293 F.2d 42
John F. MOUNTS, Appellant,
Otto C. BOLES, Warden, West Virginia State Penitentiary, Appellee.
United States Court of Appeals Fourth Circuit.
Argued June 19, 1961.
Decided June 20, 1961.
Thomas B. Miller and Jeremy C. McCamic, Wheeling, W. Va., for appellant.
George H. Mitchell, Asst. Atty. Gen. (C. Donald Robertson, Atty. Gen., on brief), for appellee.
Before SOBELOFF, Chief Judge, and SOPER and HAYNSWORTH, Circuit Judges.
This appeal involves the single question, whether appellant's constitutional rights were violated when the state court sentenced him in 1956 as a recidivist upon an information setting forth in specific detail four prior convictions without, however, attaching the official records of such convictions. Having presented this issue once to the state courts and the Supreme Court of the United States, it thus appears that he has exhausted his state remedies, and it was in order for him to petition for federal habeas corpus. Brown v. Allen, 1953, 344 U.S. 443, 447, 73 S.Ct. 397, 97 L.Ed. 469; Grundler v. State of North Carolina, 4 Cir., 1960, 283 F.2d 798, 800. However, on the merits of the claim, we find the petitioner's contention frivolous. In our view the information, which specified the nature of the offenses, the dates of the convictions, and the amounts of the sentences, adequately described the prior record, and the petitioner admitted in open court that he was the same person.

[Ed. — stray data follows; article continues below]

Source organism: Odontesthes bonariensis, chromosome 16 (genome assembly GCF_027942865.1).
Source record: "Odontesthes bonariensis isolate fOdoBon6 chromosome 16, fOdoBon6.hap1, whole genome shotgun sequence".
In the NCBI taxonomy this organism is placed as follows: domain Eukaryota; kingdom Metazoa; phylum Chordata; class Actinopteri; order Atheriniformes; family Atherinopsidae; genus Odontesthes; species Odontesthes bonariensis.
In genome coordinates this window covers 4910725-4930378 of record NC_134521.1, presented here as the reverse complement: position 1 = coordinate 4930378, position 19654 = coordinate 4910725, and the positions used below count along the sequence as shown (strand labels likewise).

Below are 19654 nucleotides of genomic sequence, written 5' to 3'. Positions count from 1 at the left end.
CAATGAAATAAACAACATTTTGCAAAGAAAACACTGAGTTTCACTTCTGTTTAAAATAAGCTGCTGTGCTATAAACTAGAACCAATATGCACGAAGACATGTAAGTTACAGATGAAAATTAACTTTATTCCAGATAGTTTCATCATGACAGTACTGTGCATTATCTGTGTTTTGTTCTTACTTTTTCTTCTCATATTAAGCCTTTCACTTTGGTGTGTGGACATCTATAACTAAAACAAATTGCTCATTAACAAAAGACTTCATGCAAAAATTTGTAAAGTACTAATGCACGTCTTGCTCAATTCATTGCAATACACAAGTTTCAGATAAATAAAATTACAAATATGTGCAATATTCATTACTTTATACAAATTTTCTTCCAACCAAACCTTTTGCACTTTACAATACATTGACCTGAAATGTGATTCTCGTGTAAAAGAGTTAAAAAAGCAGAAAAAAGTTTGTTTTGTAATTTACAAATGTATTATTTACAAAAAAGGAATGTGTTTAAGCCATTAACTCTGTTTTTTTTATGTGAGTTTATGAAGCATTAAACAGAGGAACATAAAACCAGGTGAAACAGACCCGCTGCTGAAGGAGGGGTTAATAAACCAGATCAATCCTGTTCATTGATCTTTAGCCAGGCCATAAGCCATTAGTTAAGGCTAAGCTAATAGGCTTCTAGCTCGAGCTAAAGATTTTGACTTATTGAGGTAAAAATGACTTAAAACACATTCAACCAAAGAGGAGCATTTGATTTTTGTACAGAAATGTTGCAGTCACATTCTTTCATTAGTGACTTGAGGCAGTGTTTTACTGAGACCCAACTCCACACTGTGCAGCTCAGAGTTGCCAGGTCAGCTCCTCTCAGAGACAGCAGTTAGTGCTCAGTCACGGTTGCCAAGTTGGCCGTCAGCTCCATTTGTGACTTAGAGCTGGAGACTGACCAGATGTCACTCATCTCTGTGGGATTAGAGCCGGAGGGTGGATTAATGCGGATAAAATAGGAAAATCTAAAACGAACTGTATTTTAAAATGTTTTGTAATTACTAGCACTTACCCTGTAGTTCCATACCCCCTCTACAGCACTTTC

At the bar of this court Mount's able and conscientious court-appointed counsel called attention to a recent decision of the Supreme Court of Appeals of West Virginia, State of West Virginia ex rel. Cox v. Boles, 1961, 120 S.E.2d 707. In that case, as no written information was filed and the defendant was not "duly cautioned," the state court set aside the additional sentence for recidivism. The contention is now raised for the first time in the present case, upon the authority of the cited decision, that the trial court which sentenced Mounts as a recidivist was without jurisdiction. This is said to follow from the failure of the court to "duly caution" the defendant before inquiring of him whether he acknowledged that he is the same person named in the information as the perpetrator of the offenses specified therein. Whether Mounts was or was not "duly cautioned" is not clear from the record before us. Upon the merits of this new contention we express no opinion as it is not properly before us, not having been raised below or in the state court. If advised by counsel to do so, Mounts should seek his remedy on this ground in the state courts before applying to a federal court.